Both the caregiver and the child contribute to the attachment relationship. Attachment is a dyadic relationship. In the module “Development of Attachment,” we discussed how child and family factors influence attachment. But caregivers also play an important role in the quality of attachment. How does caregiving influence children’s attachment security? What behaviors do infants use to maximize the responsiveness of their caregivers? How can we identify them?
Babies form emotional bonds with their caregivers during the four phases of attachment development. From these bonds, they form expectations about relationships. In relationships, a child bases his expectations on his interpretation of his early interactions. The child creates a set of expectations, attitudes, and feelings about how people will act. Will the parent provide support during stressful events? Does the baby feel worthy of receiving help?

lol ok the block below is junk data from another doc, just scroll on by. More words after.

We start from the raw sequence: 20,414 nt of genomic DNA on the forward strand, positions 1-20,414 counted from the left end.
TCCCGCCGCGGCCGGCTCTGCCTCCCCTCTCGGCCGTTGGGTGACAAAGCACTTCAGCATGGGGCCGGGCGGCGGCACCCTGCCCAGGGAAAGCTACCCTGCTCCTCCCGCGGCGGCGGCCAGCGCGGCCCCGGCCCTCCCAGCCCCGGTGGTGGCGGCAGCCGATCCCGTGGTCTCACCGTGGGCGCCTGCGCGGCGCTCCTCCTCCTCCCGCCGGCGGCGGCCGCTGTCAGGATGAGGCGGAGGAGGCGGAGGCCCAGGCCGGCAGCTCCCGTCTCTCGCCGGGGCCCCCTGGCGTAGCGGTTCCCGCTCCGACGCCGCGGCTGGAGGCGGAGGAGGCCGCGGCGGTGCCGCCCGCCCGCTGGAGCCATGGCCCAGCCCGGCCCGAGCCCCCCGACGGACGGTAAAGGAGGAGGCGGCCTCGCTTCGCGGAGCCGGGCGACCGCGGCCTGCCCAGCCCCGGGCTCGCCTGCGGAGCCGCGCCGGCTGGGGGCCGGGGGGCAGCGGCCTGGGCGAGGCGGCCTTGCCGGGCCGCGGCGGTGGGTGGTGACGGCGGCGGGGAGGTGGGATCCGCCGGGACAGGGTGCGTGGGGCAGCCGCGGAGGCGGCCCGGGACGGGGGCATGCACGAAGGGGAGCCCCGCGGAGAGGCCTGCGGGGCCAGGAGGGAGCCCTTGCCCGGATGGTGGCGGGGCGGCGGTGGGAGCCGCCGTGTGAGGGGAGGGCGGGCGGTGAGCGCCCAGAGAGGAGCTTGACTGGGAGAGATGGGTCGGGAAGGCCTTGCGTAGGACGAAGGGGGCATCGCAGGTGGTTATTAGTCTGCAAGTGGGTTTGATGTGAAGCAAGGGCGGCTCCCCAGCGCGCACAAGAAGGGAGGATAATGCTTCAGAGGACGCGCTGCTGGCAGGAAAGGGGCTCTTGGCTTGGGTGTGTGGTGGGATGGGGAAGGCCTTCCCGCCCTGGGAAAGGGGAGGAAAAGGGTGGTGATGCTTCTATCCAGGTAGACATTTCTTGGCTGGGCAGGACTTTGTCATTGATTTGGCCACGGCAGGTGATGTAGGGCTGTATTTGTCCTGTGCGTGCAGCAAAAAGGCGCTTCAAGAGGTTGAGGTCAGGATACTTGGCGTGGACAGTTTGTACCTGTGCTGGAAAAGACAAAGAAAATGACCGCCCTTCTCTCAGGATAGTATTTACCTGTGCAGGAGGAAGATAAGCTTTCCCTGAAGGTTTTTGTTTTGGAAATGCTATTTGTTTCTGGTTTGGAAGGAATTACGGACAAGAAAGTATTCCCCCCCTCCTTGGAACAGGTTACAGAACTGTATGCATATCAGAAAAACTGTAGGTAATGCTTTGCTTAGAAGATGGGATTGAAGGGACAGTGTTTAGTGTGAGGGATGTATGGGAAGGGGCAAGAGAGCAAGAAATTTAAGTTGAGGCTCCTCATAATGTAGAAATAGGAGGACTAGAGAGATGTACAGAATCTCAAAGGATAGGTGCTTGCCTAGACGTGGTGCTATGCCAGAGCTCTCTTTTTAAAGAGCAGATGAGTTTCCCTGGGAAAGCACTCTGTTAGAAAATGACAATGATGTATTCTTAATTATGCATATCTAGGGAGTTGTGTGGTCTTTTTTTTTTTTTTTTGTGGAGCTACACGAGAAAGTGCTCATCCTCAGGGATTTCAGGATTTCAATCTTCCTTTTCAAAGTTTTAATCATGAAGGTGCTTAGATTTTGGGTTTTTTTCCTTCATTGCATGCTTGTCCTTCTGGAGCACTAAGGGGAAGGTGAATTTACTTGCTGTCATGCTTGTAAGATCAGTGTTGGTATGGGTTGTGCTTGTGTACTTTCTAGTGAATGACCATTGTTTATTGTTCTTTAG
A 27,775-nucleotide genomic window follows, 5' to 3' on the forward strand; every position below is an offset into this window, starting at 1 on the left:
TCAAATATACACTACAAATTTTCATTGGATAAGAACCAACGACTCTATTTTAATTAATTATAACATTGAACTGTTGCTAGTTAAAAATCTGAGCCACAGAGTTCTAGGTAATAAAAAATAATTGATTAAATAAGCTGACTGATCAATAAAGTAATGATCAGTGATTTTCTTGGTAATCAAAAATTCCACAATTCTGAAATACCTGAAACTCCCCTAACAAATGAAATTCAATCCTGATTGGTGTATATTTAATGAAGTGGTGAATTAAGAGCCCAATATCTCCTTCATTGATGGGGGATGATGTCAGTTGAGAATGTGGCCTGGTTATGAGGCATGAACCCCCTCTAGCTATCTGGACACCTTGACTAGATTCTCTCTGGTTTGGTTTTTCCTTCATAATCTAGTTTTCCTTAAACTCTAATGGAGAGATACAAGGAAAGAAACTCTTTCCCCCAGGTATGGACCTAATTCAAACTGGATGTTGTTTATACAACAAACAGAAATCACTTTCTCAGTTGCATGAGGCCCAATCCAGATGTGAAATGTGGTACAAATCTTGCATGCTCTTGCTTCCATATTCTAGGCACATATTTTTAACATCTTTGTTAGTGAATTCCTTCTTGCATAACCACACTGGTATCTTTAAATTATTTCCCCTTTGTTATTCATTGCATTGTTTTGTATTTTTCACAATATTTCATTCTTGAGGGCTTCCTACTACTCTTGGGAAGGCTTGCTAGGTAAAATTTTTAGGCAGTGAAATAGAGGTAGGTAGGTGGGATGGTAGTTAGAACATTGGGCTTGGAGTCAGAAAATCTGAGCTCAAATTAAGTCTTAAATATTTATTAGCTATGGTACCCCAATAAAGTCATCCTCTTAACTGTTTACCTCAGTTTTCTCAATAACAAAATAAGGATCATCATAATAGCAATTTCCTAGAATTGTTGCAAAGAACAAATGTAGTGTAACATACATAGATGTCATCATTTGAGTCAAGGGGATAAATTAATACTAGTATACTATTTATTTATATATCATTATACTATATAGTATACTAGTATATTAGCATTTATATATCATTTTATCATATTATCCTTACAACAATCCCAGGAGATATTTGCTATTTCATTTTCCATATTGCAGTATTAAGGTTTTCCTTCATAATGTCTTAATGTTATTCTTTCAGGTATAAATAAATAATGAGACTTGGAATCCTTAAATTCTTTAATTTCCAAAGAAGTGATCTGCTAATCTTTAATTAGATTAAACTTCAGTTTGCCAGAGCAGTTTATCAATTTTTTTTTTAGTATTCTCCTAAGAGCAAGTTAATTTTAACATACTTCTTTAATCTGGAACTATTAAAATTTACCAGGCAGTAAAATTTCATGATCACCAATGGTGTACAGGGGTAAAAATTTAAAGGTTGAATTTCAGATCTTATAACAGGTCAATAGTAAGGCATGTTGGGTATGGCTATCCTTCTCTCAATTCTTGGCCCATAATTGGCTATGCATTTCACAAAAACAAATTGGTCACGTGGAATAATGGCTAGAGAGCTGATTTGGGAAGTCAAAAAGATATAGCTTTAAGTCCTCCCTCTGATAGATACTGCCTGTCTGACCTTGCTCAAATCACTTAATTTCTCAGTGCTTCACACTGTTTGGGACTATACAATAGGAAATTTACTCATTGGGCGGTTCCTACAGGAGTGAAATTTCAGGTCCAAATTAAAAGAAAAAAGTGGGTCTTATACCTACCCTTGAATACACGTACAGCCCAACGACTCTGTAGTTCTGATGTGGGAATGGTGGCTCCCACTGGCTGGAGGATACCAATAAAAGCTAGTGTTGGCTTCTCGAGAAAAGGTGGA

For example, look at baby Zara in the picture on the left. Zara fell down and was crying. Her mother immediately picked her up to comfort her. Zara has calmed in her mother’s arms. Zara’s parents respond to her signals in a consistent and sensitive way. She is likely to see herself as being lovable and competent. If Zara’s parents continue to support her, she will be more likely to have positive relationships as an adult.
Now look at baby Leo in the picture on the right. Leo is also upset, but his mother ignores his cries. Leo experiences repeated rejection. His parents show him less support and Leo may form negative expectations about relationships. He may see himself as unlovable, unworthy, and incompetent. As an adult, he may have negative views about relationships with others.
Our expectations about relationships can change over time. They are constantly evolving. Cognitive and emotional development and new social experiences can change these views.
- Interactional synchrony
- caregivers and infants respond to each other in a reciprocal and rhythmic manner